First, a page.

I recently read this about Jeffersonian Democracy (a way of running things that has often been revered):
Aristippus and I were discussing this the other day. But...come on, an Empire of Liberty? Sounds like Jefferson formed the base of American imperialism.
Have you read what he wrote on the 'Empire of Liberty'? He's not talking about an overarching imperial state, but of a civilization of free peoples, much like that which libertarians desire.
"Whether we remain in one confederacy, or form Atlantic and Mississippi confederacies, I believe not very important to the happiness of either part."
Note that he doesn't even say one state or empire but rather one 'confederacy', i.e. that even if united in some way, the 'Empire of Liberty' would still be a decentralized polity.
Was this "Empire of Liberty" a literal vision, or just some metaphor?
From what I read he stated that the Empire of Liberty required the United States to go overseas promoting it's "democratic values" or whatever. Sounds pretty familiar to me.
=P No standing army? Imperialism is probably pretty difficult in that event.
It sounds contradictory in that regard. He talks about spreading the Empire of Liberty in one regard, and then stating that the U.S. shouldn't maintain an army or navy.
Where does he say that? It seemed to me that he was discussing the possibility of what is now Canada breaking away from Britain and joining the USA.
Why don't you find where he describes the tactics of "spreading democracy."
If I remember correctly, he means "setting an example." (Also, I forgive his distaste for the Spanish and French empires on the North American continent for obvious reasons, even though one of the most revered of U.S. Generals was a Spanish spy during the revolutionary war - and everyone knew it.)
Okay, perhaps. But if I read this correctly, he is promoting the use of the embargo as a means to defense, correct?
Ron Paul himself once said that sanctions are evil.
Dr. Paul knows sanctions don't work, in Jefferson's day his Treasury Sec. told him it wasn't a good idea. He did repeal part of them with Macon's bill no. 2.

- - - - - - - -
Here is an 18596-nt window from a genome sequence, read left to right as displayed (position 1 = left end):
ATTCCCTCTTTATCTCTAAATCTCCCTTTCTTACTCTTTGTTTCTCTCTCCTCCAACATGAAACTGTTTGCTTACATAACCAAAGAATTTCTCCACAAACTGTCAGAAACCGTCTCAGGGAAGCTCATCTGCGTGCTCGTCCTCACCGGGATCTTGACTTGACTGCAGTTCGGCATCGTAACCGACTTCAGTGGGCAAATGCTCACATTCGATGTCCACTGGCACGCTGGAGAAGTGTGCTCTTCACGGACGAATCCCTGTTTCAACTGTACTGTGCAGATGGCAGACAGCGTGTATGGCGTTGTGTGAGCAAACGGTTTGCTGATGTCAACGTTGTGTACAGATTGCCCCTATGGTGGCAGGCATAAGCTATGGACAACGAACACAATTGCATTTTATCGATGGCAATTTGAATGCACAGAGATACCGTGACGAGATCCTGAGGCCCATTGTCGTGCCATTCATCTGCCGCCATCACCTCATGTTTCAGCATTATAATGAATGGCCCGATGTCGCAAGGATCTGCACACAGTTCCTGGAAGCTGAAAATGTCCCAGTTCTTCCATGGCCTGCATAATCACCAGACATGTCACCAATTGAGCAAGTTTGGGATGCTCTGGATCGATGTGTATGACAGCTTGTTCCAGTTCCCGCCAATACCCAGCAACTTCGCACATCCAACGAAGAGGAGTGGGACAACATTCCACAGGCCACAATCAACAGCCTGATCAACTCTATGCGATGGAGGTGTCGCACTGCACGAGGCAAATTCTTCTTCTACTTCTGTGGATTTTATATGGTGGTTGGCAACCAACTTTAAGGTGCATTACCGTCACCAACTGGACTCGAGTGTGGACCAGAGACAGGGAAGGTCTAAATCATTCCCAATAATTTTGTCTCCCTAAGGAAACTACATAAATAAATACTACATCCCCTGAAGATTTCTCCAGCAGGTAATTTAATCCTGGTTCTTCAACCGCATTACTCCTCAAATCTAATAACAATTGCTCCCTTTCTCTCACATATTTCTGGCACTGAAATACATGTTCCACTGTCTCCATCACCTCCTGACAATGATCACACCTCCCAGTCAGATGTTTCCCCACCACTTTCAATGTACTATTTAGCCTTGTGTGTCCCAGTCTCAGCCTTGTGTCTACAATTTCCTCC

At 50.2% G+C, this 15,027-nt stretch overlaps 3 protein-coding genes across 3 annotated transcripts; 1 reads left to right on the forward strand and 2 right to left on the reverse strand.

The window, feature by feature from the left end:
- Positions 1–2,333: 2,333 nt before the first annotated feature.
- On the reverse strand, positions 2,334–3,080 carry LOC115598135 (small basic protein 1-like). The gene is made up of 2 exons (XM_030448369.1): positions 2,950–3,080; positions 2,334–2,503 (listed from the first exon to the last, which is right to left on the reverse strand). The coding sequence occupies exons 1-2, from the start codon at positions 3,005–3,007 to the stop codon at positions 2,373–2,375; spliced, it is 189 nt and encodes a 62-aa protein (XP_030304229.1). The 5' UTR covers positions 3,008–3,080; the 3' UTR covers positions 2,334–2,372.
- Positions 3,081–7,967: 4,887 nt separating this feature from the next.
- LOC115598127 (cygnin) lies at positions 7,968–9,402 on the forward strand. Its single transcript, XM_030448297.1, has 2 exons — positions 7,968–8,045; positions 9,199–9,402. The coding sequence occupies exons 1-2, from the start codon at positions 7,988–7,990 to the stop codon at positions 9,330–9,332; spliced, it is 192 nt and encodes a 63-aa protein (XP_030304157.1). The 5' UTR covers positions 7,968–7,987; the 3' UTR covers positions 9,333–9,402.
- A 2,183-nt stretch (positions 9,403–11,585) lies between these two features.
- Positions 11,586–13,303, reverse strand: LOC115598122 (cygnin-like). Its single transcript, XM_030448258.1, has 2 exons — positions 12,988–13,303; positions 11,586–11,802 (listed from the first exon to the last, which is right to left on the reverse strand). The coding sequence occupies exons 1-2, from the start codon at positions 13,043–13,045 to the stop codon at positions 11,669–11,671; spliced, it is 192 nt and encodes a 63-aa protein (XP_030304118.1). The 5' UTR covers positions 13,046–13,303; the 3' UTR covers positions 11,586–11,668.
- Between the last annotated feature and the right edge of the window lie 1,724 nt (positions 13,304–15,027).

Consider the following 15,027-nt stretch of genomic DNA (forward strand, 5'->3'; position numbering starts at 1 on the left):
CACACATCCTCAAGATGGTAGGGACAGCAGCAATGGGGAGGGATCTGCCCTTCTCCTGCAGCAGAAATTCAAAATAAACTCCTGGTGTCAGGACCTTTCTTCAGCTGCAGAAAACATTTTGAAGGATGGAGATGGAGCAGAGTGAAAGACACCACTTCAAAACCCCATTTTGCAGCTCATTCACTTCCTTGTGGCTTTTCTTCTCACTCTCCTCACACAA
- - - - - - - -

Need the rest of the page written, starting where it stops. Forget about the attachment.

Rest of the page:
It sounds however like the philosophy didn't believe in a fixed body of law. Wouldn't that effectively make the Constitution void for another generation if they so wished?
Not that I believe in the Constitution or anything.
Wouldn't that effectively make the Constitution void for another generation if they so wished?
Jefferson is famous for saying that the Constitution was a failure before he was even President. And yes, he said that every generation should form their own Constitution.
He wanted amendments that banned Federal borrowing and forbade official monopolies. 'Nuff said.
Hmm. I guess I was wrong about Jefferson after all (but I still can't excuse the treatment of the Indians and the violation of their property).
Jefferson treated the Indians well compared to Jackson, Washington, and especially the proto-Nazis Henry Clay and Sherman.
A limited-powers democracy was a noble experiment, if a failed one ultimately.
Jefferson was the Constitution's number one enemy before it was passed. Kinda makes you wonder why he ran for president in a system he'd opposed completely, thus lending the legitimacy of his name to it, but I suppose he felt he had no choice, that this was the only way forward for Jeffersonian ideals.
But the key moment of influence was pre-Constitution, and there Jefferson was outmaneuvered when he let the pro-Constitution forces conspire to appoint him ambassador to France just to get him out of the country.